As banks around the world rationalise their ATM fleets and remove unprofitable units, independent ATM deployers (IADs) are stepping in to fill the vacuum
IADs deploy a growing share of the world’s ATMs
RBR’s report Global ATM Market and Forecasts to 2027 shows that while the total number of ATMs worldwide is slowly declining, the number of machines deployed by non-banks is increasing – by 5% last year. While banks heavily promote cashless payments and digital channels, many people still rely on cash. Independent ATM deployers are most associated with ATMs in tourist and retail locations but have a growing role in maintaining access to cash across a diverse range of sites. Almost one in five ATMs worldwide is now deployed by an IAD.
Number of ATMs worldwide by deployer type (millions)
Source: Global ATM Market and Forecasts to 2027 (RBR)
Asia-Pacific drives growth in non-bank ATM numbers
While the total number of ATMs is falling in most regions, the number of IAD terminals rose across the board last year. The region which saw the greatest expansion was Asia-Pacific, where the number of IAD ATMs increased by nearly 11,000. Over half of these new machines were in India, where growth is being driven by loosening regulations on capital requirements and foreign investment.
The country that saw the greatest number of new IAD installations, however, was the USA, which remains the largest IAD market in the world by some margin. A low-cost business model and the ability to apply surcharge fees on withdrawals have allowed these deployers to succeed in locations banks find unprofitable. While the global IAD market is growing, the USA is keeping pace, retaining its 43% share of the world’s non-bank ATMs.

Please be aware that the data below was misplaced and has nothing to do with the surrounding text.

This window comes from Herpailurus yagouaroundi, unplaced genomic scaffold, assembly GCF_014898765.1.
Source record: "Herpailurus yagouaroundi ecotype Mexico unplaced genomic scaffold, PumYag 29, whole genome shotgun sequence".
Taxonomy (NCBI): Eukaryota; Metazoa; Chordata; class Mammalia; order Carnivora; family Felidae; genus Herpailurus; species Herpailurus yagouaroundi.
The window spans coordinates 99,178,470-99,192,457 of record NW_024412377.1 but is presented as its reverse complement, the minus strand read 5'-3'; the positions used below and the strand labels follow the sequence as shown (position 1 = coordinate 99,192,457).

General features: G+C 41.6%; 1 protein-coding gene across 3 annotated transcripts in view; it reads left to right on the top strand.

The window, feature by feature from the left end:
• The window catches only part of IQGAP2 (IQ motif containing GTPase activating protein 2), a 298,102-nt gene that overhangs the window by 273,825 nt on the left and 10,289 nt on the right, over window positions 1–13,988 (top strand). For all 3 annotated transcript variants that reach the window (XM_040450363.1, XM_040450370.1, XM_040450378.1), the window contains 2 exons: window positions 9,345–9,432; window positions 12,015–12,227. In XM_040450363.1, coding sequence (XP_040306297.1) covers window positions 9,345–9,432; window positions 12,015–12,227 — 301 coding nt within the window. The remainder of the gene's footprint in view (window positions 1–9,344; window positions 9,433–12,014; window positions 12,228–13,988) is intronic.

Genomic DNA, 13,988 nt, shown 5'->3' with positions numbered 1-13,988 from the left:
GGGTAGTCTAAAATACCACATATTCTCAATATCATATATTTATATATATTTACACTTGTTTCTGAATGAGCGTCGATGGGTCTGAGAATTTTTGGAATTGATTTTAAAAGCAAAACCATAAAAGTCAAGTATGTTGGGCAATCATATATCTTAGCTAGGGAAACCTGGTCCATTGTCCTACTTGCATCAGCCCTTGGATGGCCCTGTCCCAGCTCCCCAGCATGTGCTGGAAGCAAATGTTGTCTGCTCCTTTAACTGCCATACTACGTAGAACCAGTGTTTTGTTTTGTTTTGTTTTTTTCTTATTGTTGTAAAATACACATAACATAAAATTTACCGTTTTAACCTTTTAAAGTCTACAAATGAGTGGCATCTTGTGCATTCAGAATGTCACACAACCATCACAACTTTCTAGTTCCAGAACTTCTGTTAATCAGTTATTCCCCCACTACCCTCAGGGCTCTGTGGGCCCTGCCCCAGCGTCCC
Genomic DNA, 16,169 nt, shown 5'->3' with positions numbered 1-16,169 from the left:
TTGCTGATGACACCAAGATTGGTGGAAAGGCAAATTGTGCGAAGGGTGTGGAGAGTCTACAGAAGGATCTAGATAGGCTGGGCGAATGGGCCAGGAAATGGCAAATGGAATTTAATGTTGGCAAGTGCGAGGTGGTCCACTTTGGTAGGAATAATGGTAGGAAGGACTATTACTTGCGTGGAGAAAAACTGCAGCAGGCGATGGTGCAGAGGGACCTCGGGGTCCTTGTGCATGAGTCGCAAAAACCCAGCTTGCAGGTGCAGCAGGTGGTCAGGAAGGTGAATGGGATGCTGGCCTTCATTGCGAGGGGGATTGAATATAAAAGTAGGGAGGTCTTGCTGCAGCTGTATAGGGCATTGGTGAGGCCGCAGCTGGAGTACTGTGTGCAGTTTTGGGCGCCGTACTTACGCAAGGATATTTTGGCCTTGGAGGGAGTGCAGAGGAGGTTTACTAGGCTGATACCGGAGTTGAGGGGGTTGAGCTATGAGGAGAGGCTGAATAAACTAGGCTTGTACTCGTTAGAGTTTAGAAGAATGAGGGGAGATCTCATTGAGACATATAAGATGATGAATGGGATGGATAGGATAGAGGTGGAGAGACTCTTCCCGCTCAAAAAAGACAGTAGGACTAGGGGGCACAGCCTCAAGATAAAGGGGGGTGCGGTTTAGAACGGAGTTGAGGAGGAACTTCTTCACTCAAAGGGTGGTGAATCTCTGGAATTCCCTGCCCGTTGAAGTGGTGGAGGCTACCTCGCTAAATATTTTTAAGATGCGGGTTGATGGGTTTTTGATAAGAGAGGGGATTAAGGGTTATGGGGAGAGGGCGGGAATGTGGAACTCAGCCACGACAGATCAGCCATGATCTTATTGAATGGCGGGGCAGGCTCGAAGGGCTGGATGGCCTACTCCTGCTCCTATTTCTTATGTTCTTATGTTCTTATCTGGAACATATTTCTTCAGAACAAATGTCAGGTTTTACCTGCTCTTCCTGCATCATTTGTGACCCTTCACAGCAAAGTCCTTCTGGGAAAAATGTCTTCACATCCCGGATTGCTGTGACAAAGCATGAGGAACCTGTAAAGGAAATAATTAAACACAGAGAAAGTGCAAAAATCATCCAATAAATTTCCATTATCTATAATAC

IAD growth has not been universal, however. There are still large markets where such deployers are not present. They are effectively banned in some countries, such as Russia, where regulation only permits licensed banks to deploy ATMs.
Furthermore, IADs disappeared entirely from two countries last year; both in Asia-Pacific. Pakistan’s only IAD ceased operation as investor confidence waned, while in China, the last two deployers contracted by banks to help manage their fleets, a model that Chinese banks now consider inefficient, exited the market. China is Asia-Pacific’s largest market ATM market and often skews regional trends, but the loss of IAD terminals in China has not offset their rapid growth in countries like India.
The gap between the bank and IAD ATMs will continue to close
RBR’s research forecasts that the global ATM market will shrink by 5% between 2021 and 2027. For IADs, on the other hand, the outlook is quite different. The number of non-bank terminals is predicted to grow by 9% over the same period.
Rowan Berridge, who led RBR’s Global ATM Market and Forecasts to 2027 research, remarked: “Banks are going to continue removing less profitable ATMs, and this is good news for their competitors. While cashless payments are on the rise worldwide, the demand for cash has not disappeared, and IADs will be there to make sure it is met”.